Three years ago I offered a succession planning program to Bar associations around the country with the warning that there was a crisis looming on the horizon relating to the aging of the profession. It was greeted with yawns. Now the subject is plastered all over the covers of scores of national, state, and local Bar publications.
Unfortunately, neat and tidy “transitions” are not in the cards for huge numbers of solo and small firm attorneys.
In a recent presentation to a malpractice insurer I observed that I am seeing a growing number of previously successful older lawyers who are now subsidizing their failing practices with their retirement funds, until both the attorney and the funds are exhausted, and the attorney surrenders.
While this tragedy is in process, there are literally hundreds of young homeless lawyers who would be willing – no, enthusiastic – about teaming up with the senior lawyer to revitalize the practice, and gain the mentoring and direction of the older lawyer.
As I see it, the issue of “transition,” as it’s neatly referred to, is really an issue of professional life or death for those at both ends of the career spectrum.
My friend Jordan Furlong, in my mind the most accurate and thoughtful of the futurists, in his blog Law21: Dispatches from a Legal Profession on the Brink http://www.law21.ca/ quotes some truly frightening statistics from the U.S. Bureau of Labor Statistics. He reads the statistics in this way: “over the course of this decade, 440,000 new law graduates will be competing for 212,000 jobs, a 48% employment level.” This while literally thousands of senior attorneys are trying – and failing – to land their practices safely and retire.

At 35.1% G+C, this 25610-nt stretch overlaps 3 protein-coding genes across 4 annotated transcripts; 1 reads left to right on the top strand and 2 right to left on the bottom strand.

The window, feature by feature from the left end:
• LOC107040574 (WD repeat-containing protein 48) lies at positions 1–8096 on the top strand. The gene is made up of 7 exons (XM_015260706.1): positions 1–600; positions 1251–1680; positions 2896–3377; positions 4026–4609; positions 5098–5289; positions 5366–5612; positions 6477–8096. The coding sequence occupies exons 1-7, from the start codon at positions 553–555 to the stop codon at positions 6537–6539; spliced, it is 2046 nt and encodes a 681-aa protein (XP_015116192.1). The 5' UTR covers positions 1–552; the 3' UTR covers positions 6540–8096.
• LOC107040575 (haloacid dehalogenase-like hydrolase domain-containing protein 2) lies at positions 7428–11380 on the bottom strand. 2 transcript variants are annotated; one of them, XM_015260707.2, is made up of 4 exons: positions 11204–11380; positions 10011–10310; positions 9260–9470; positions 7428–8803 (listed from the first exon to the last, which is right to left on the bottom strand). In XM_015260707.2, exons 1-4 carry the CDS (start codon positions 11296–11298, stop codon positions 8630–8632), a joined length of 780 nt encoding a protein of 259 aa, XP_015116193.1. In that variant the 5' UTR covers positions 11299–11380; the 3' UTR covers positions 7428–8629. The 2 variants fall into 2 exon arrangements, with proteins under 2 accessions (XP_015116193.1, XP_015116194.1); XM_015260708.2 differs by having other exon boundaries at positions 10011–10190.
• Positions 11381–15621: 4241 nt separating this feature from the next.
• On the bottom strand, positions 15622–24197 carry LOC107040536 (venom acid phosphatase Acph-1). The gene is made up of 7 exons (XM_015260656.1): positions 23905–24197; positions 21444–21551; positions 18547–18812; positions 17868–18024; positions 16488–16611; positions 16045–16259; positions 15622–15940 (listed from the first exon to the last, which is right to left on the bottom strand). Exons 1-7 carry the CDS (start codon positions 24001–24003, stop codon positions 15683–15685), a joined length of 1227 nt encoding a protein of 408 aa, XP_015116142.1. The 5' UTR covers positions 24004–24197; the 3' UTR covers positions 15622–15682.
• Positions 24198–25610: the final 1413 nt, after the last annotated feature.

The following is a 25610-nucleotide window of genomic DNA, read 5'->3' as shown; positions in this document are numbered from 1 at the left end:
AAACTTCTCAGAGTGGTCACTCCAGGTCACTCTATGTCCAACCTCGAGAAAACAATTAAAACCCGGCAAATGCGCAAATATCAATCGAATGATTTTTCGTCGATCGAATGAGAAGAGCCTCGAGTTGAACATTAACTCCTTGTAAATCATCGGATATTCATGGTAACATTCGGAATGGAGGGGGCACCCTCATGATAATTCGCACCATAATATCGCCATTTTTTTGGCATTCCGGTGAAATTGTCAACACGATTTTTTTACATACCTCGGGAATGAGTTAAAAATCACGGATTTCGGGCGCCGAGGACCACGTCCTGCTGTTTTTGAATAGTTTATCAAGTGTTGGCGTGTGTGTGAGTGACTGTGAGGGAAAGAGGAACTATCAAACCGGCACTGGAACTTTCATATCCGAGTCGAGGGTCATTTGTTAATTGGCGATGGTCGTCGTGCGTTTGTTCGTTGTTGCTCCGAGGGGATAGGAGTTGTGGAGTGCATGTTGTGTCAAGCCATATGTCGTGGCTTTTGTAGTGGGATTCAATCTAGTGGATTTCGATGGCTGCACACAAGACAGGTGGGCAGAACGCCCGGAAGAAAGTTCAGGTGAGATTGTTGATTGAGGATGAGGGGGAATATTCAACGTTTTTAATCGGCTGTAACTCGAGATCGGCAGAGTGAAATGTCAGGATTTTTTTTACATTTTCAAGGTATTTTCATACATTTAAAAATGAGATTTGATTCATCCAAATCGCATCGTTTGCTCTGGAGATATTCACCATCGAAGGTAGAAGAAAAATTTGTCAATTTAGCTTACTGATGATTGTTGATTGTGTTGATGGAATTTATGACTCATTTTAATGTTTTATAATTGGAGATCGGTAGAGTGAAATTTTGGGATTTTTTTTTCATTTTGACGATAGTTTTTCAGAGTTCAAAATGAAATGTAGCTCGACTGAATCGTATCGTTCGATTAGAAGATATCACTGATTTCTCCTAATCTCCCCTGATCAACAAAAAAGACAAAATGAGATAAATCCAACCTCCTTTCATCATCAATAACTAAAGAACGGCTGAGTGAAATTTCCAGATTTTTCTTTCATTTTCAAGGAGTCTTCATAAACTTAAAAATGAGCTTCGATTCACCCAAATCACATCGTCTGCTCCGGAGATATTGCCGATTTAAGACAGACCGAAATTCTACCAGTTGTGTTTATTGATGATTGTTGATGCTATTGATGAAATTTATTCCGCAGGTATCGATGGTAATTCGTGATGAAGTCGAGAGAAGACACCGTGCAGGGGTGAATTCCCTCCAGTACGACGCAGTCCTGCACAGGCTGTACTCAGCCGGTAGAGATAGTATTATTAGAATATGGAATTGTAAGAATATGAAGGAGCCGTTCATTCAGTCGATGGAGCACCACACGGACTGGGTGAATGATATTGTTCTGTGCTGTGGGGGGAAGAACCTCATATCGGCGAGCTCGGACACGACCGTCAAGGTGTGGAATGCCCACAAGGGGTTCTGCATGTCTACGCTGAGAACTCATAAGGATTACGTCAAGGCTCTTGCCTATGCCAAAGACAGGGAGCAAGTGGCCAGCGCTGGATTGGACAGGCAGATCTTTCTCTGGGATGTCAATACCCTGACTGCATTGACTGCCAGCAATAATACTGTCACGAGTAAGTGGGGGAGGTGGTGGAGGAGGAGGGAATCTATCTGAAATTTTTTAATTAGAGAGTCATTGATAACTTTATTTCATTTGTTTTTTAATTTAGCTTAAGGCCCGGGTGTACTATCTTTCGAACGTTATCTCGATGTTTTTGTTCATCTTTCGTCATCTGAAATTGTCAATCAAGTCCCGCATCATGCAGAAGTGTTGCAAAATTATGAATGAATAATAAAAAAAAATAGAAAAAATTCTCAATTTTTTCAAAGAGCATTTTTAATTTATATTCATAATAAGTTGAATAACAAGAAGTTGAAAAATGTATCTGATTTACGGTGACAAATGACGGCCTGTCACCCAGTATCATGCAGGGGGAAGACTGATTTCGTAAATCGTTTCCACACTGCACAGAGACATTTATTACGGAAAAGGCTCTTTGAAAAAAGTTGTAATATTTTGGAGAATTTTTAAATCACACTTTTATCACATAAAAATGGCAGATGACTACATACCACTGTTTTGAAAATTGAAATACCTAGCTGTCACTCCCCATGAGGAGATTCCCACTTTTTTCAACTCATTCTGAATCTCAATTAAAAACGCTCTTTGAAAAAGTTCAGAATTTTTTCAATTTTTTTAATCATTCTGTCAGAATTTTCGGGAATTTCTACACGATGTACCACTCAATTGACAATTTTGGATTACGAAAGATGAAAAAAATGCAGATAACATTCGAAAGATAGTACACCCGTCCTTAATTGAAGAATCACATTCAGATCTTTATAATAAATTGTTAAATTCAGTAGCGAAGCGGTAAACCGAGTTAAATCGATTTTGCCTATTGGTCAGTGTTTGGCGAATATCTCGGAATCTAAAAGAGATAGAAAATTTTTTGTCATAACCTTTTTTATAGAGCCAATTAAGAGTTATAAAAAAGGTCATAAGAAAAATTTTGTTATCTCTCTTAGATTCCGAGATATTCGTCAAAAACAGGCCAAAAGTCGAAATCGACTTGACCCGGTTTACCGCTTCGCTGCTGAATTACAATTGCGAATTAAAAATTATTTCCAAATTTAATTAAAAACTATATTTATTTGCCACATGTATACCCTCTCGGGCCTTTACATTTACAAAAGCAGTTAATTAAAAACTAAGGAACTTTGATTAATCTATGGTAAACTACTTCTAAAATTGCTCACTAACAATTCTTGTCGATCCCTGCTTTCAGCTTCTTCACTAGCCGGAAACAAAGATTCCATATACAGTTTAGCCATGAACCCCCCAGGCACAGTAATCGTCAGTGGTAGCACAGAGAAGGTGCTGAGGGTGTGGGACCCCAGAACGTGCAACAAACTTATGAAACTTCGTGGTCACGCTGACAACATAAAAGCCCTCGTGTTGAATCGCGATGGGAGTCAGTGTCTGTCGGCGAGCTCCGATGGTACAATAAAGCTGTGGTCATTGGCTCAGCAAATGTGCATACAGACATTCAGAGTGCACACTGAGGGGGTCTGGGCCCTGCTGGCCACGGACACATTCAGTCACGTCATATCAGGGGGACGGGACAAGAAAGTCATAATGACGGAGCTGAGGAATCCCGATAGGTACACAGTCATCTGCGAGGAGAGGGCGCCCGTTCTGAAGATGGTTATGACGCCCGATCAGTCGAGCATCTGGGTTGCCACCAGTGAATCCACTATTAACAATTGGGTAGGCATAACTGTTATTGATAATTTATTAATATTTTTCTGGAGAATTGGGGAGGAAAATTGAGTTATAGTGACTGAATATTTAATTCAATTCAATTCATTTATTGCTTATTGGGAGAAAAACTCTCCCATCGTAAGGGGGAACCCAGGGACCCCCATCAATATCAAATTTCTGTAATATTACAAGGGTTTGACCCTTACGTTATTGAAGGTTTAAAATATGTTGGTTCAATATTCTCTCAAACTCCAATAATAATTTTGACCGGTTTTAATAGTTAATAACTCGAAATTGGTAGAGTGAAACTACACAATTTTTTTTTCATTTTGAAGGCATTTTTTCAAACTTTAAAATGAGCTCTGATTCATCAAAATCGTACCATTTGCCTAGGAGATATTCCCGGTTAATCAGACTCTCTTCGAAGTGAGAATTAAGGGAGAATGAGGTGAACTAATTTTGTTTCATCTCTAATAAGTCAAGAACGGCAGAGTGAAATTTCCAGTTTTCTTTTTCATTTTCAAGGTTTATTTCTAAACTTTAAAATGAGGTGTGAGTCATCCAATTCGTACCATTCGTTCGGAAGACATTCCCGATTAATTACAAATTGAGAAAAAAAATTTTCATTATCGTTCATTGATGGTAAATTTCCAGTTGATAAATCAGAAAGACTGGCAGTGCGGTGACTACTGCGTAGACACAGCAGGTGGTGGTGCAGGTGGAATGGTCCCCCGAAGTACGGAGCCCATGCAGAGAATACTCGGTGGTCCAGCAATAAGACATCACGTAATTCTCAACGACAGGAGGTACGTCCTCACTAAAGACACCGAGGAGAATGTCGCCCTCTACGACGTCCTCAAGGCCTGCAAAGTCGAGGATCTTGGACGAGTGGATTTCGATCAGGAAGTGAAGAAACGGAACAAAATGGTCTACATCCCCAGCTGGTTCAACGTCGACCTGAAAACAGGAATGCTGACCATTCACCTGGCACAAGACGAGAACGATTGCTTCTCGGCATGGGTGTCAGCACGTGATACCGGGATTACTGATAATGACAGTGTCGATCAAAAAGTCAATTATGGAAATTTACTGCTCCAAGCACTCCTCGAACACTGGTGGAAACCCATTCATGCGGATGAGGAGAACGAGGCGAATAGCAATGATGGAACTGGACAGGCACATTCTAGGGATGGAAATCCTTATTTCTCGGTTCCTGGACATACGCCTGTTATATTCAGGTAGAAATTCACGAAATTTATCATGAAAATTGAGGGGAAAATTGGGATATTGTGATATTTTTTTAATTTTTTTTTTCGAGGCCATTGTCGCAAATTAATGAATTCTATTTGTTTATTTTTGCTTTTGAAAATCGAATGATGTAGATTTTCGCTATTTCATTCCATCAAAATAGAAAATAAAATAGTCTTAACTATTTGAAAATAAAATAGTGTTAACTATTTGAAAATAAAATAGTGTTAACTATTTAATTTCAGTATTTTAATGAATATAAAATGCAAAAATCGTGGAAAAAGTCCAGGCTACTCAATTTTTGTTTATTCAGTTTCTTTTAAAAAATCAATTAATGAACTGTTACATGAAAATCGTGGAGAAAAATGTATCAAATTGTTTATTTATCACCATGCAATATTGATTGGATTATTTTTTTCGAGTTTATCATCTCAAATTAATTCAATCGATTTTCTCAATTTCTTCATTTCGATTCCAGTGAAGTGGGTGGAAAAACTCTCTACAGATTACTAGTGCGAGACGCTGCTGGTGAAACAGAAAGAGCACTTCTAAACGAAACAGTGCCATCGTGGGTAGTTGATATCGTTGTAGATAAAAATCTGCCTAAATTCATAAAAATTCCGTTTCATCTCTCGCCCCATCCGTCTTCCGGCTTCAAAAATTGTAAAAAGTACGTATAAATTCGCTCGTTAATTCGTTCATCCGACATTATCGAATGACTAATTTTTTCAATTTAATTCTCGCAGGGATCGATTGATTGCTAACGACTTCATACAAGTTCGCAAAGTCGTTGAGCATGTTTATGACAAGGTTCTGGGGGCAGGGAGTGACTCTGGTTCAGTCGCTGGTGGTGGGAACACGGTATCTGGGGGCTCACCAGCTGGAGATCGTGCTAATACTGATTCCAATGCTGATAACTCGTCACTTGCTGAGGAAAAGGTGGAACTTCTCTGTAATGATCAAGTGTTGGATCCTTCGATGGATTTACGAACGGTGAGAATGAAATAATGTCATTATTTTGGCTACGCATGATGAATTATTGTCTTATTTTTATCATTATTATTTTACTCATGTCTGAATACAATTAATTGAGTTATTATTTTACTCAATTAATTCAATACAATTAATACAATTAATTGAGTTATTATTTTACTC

Yes, certainly many are in the “commodity” areas of practice that are being killed off by the likes of LegalZoom and Rocket Lawyer. But many are in higher-value areas, and simply have not kept up with new marketing methods or, frankly, the die-off of their best referral sources. Many others are in smaller communities – where I believe the best opportunities still exist for newer attorneys to find a good income and a wonderful lifestyle – because in those areas “goodwill” (that is, reputation and connections in the community) still has value.
For thousands of younger attorneys who are struggling to survive in a raging sea of competition and change, the opportunity to team with a senior lawyer with reputation, skills and connections would be a godsend.
There are a lucky few lawyers who will be able to “sell” (or whatever their Bar associations call it) their practices for some amount of money. But there will be more, far more, whose successful careers will come to a sad end, as T.S. Eliot put it, “not with a bang, but a whimper.”
Watch this space. Over the coming months I will be providing more information to both sides of the aisle. I will also be working in conjunction with Bar associations across the country to help senior attorneys make more successful transitions, and help younger attorneys connect with them, and work together for the benefit of both.